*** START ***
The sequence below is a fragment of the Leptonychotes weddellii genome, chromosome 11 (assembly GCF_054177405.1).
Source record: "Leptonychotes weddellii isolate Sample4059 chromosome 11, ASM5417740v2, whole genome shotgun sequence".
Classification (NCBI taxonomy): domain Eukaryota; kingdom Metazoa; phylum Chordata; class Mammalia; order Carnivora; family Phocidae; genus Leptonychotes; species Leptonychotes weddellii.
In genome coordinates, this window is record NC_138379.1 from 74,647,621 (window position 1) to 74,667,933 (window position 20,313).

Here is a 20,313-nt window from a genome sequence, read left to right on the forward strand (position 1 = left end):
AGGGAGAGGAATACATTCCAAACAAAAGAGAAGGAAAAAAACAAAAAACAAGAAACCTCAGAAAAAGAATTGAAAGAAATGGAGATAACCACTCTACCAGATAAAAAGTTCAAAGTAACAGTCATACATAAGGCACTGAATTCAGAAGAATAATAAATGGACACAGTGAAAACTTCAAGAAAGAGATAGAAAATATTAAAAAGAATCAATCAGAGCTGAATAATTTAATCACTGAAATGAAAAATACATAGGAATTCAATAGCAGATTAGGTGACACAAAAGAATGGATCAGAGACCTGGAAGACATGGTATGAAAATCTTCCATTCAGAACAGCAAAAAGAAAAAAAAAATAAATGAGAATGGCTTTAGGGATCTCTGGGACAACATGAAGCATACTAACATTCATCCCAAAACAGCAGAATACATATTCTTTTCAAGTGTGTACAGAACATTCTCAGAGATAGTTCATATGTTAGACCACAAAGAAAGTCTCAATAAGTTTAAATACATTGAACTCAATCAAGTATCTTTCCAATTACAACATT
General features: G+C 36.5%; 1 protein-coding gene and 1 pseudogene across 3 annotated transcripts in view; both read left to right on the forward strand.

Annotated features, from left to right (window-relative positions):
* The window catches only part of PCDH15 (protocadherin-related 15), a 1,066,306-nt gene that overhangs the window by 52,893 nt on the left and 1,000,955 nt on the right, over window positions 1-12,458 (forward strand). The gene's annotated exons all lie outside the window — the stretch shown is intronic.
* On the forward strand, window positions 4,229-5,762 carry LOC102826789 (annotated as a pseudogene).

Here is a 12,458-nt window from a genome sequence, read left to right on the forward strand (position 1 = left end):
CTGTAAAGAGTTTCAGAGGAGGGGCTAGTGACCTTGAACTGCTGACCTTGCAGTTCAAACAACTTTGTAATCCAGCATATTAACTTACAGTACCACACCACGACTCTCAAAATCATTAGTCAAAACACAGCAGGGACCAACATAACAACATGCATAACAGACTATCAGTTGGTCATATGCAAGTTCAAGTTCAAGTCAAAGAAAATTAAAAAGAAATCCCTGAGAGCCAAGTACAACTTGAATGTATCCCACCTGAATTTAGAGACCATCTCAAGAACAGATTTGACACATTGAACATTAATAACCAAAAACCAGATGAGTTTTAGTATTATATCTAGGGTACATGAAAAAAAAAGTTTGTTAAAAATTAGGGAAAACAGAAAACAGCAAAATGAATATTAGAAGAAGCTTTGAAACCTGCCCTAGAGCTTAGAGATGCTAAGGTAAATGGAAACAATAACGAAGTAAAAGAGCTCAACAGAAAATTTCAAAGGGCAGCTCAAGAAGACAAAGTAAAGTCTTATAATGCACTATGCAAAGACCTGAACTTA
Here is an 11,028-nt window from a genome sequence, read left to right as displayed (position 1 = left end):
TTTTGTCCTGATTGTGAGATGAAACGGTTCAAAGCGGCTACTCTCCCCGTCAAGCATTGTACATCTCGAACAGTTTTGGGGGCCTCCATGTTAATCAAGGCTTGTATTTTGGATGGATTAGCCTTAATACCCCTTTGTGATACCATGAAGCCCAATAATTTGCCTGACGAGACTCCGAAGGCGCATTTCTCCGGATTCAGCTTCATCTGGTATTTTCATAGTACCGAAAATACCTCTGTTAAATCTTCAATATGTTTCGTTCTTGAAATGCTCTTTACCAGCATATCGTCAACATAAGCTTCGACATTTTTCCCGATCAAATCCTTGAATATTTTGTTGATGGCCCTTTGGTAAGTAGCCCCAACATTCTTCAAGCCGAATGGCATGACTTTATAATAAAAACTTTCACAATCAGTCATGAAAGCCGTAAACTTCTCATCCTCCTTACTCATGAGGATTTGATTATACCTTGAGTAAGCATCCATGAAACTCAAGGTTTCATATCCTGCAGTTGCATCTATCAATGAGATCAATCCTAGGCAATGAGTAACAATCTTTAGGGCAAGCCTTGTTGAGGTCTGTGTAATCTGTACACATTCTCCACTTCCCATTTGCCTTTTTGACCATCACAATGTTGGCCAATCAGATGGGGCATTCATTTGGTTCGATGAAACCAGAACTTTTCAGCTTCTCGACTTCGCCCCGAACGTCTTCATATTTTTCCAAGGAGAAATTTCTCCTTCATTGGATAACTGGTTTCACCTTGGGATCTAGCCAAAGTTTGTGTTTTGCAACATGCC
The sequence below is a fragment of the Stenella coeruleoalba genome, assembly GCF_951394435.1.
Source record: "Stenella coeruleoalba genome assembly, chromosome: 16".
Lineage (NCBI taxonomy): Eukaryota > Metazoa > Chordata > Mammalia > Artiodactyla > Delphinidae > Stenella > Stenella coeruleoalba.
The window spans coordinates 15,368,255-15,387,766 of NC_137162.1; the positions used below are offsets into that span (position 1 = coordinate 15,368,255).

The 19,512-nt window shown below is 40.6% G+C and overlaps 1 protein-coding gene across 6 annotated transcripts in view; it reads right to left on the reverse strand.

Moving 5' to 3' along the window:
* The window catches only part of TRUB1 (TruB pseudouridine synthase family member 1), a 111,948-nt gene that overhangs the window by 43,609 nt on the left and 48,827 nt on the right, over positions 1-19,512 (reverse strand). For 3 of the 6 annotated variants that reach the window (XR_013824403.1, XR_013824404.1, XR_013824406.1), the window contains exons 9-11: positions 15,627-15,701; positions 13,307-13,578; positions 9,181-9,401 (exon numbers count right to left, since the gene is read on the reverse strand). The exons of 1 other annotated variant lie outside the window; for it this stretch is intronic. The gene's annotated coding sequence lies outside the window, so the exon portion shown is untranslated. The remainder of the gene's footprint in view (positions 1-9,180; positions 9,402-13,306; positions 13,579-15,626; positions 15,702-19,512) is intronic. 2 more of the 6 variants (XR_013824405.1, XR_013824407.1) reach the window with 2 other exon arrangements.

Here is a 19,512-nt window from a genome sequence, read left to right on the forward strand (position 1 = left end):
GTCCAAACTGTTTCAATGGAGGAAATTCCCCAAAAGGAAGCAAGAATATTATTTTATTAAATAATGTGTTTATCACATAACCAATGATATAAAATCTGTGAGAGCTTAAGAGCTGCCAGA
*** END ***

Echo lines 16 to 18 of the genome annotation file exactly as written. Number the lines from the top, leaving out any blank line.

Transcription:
Source record: "Stenella coeruleoalba genome assembly, chromosome: 16".
Lineage (NCBI taxonomy): Eukaryota > Metazoa > Chordata > Mammalia > Artiodactyla > Delphinidae > Stenella > Stenella coeruleoalba.
The window spans coordinates 15,368,255-15,387,766 of NC_137162.1; the positions used below are offsets into that span (position 1 = coordinate 15,368,255).